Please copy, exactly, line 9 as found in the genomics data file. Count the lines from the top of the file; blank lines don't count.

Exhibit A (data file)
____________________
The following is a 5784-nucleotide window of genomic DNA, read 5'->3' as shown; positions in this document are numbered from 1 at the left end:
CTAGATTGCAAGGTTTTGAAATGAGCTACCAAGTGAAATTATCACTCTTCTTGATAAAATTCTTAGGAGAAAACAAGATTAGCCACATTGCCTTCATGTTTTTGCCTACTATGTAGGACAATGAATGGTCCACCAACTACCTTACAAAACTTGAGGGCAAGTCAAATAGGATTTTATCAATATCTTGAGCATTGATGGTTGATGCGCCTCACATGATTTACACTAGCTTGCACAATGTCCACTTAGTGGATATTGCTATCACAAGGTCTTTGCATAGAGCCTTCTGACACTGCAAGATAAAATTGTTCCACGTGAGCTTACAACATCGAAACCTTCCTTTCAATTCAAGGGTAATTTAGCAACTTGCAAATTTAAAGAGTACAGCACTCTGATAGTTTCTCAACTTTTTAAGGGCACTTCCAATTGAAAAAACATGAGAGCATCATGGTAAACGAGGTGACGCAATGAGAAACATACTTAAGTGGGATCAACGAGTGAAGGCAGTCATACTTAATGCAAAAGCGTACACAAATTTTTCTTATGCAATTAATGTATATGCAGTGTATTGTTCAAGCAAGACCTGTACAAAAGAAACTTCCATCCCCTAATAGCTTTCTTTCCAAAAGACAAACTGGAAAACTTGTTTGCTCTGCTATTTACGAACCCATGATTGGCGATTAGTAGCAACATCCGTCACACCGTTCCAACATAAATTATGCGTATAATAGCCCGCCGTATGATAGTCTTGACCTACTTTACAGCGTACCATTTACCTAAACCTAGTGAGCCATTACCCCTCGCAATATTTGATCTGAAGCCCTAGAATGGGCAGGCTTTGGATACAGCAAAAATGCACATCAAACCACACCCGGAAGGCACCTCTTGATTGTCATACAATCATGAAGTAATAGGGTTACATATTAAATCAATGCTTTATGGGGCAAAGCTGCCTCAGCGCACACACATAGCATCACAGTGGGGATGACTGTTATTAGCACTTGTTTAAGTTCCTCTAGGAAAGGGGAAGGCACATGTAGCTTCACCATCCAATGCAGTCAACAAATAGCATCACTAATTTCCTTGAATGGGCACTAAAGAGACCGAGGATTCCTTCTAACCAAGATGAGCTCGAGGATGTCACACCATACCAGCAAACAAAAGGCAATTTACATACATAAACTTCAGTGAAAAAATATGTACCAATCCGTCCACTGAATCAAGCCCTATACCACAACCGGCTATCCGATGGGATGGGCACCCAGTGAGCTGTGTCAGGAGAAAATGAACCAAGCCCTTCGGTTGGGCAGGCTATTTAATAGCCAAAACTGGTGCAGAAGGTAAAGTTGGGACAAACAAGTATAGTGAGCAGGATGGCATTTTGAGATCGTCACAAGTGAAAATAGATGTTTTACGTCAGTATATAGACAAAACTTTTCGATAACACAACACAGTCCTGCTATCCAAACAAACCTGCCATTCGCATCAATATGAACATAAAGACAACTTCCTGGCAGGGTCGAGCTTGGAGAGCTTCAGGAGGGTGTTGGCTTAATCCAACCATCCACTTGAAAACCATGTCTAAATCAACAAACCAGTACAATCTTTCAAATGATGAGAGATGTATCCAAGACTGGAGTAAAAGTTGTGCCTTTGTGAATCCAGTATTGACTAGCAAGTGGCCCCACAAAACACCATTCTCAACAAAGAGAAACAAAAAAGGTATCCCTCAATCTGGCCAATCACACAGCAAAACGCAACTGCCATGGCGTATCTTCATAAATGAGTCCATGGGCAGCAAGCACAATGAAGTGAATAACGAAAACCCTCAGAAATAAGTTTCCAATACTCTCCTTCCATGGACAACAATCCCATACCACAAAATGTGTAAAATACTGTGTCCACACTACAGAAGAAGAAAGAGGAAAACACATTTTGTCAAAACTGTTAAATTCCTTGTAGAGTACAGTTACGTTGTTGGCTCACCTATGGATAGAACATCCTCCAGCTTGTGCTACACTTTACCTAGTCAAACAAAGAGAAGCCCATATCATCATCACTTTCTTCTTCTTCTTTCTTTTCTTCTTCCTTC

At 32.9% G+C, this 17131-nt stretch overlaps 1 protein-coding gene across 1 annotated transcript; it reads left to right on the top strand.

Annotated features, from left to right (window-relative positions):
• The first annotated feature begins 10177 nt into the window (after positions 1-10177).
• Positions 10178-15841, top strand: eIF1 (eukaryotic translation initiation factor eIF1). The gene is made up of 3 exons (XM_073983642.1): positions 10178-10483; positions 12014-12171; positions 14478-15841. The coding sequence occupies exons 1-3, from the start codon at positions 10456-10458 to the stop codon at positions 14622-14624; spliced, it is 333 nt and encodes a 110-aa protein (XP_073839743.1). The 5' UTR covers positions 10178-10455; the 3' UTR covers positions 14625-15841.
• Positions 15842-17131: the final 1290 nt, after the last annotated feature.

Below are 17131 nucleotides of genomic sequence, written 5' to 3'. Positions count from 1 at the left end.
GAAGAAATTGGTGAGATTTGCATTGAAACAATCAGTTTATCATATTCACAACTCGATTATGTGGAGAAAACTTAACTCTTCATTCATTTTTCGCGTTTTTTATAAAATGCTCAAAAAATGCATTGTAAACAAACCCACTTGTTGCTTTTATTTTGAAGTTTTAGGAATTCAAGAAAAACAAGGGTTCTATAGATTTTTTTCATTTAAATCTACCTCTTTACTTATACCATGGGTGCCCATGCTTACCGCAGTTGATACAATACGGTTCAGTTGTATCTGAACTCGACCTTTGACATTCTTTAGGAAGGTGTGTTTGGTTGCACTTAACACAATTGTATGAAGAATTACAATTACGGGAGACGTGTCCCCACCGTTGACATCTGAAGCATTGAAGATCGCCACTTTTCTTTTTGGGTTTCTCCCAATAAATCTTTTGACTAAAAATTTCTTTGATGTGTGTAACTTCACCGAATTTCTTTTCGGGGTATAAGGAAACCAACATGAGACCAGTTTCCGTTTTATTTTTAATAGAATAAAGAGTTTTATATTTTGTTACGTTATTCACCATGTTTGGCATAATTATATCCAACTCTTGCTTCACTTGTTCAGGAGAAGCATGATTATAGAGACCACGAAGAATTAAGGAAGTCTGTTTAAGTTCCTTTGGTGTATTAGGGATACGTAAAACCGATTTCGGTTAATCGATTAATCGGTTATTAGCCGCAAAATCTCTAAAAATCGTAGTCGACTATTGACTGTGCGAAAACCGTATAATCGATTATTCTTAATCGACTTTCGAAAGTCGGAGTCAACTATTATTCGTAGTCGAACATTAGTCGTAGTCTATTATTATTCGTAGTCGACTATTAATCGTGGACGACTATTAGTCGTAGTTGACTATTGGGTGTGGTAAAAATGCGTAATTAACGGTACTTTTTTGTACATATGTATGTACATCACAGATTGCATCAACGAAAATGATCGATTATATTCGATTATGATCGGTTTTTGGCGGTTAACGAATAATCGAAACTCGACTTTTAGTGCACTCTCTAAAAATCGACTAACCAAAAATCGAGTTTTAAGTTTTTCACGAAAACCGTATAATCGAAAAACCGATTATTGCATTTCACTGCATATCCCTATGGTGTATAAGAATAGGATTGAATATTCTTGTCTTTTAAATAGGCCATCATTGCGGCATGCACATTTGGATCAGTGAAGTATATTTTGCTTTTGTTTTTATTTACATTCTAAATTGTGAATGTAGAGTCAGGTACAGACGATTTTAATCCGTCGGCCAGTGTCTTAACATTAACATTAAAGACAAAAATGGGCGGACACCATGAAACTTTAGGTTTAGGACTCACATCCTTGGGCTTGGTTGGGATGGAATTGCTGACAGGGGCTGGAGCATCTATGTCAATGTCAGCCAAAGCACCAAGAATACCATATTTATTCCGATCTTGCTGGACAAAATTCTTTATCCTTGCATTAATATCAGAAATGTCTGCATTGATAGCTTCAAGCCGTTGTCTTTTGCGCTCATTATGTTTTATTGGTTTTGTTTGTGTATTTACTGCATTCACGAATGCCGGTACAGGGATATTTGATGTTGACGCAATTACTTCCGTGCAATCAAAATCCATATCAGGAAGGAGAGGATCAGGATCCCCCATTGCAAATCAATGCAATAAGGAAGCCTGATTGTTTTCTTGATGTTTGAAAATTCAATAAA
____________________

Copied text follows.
GAAGAAATTGGTGAGATTTGCATTGAAACAATCAGTTTATCATATTCACAACTCGATTATGTGGAGAAAACTTAACTCTTCATTCATTTTTCGCGTTTTTTATAAAATGCTCAAAAAATGCATTGTAAACAAACCCACTTGTTGCTTTTATTTTGAAGTTTTAGGAATTCAAGAAAAACAAGGGTTCTATAGATTTTTTTCATTTAAATCTACCTCTTTACTTATACCATGGGTGCCCATGCTTACCGCAGTTGATACAATACGGTTCAGTTGTATCTGAACTCGACCTTTGACATTCTTTAGGAAGGTGTGTTTGGTTGCACTTAACACAATTGTATGAAGAATTACAATTACGGGAGACGTGTCCCCACCGTTGACATCTGAAGCATTGAAGATCGCCACTTTTCTTTTTGGGTTTCTCCCAATAAATCTTTTGACTAAAAATTTCTTTGATGTGTGTAACTTCACCGAATTTCTTTTCGGGGTATAAGGAAACCAACATGAGACCAGTTTCCGTTTTATTTTTAATAGAATAAAGAGTTTTATATTTTGTTACGTTATTCACCATGTTTGGCATAATTATATCCAACTCTTGCTTCACTTGTTCAGGAGAAGCATGATTATAGAGACCACGAAGAATTAAGGAAGTCTGTTTAAGTTCCTTTGGTGTATTAGGGATACGTAAAACCGATTTCGGTTAATCGATTAATCGGTTATTAGCCGCAAAATCTCTAAAAATCGTAGTCGACTATTGACTGTGCGAAAACCGTATAATCGATTATTCTTAATCGACTTTCGAAAGTCGGAGTCAACTATTATTCGTAGTCGAACATTAGTCGTAGTCTATTATTATTCGTAGTCGACTATTAATCGTGGACGACTATTAGTCGTAGTTGACTATTGGGTGTGGTAAAAATGCGTAATTAACGGTACTTTTTTGTACATATGTATGTACATCACAGATTGCATCAACGAAAATGATCGATTATATTCGATTATGATCGGTTTTTGGCGGTTAACGAATAATCGAAACTCGACTTTTAGTGCACTCTCTAAAAATCGACTAACCAAAAATCGAGTTTTAAGTTTTTCACGAAAACCGTATAATCGAAAAACCGATTATTGCATTTCACTGCATATCCCTATGGTGTATAAGAATAGGATTGAATATTCTTGTCTTTTAAATAGGCCATCATTGCGGCATGCACATTTGGATCAGTGAAGTATATTTTGCTTTTGTTTTTATTTACATTCTAAATTGTGAATGTAGAGTCAGGTACAGACGATTTTAATCCGTCGGCCAGTGTCTTAACATTAACATTAAAGACAAAAATGGGCGGACACCATGAAACTTTAGGTTTAGGACTCACATCCTTGGGCTTGGTTGGGATGGAATTGCTGACAGGGGCTGGAGCATCTATGTCAATGTCAGCCAAAGCACCAAGAATACCATATTTATTCCGATCTTGCTGGACAAAATTCTTTATCCTTGCATTAATATCAGAAATGTCTGCATTGATAGCTTCAAGCCGTTGTCTTTTGCGCTCATTATGTTTTATTGGTTTTGTTTGTGTATTTACTGCATTCACGAATGCCGGTACAGGGATATTTGATGTTGACGCAATTACTTCCGTGCAATCAAAATCCATATCAGGAAGGAGAGGATCAGGATCCCCCATTGCAAATCAATGCAATAAGGAAGCCTGATTGTTTTCTTGATGTTTGAAAATTCAATAAA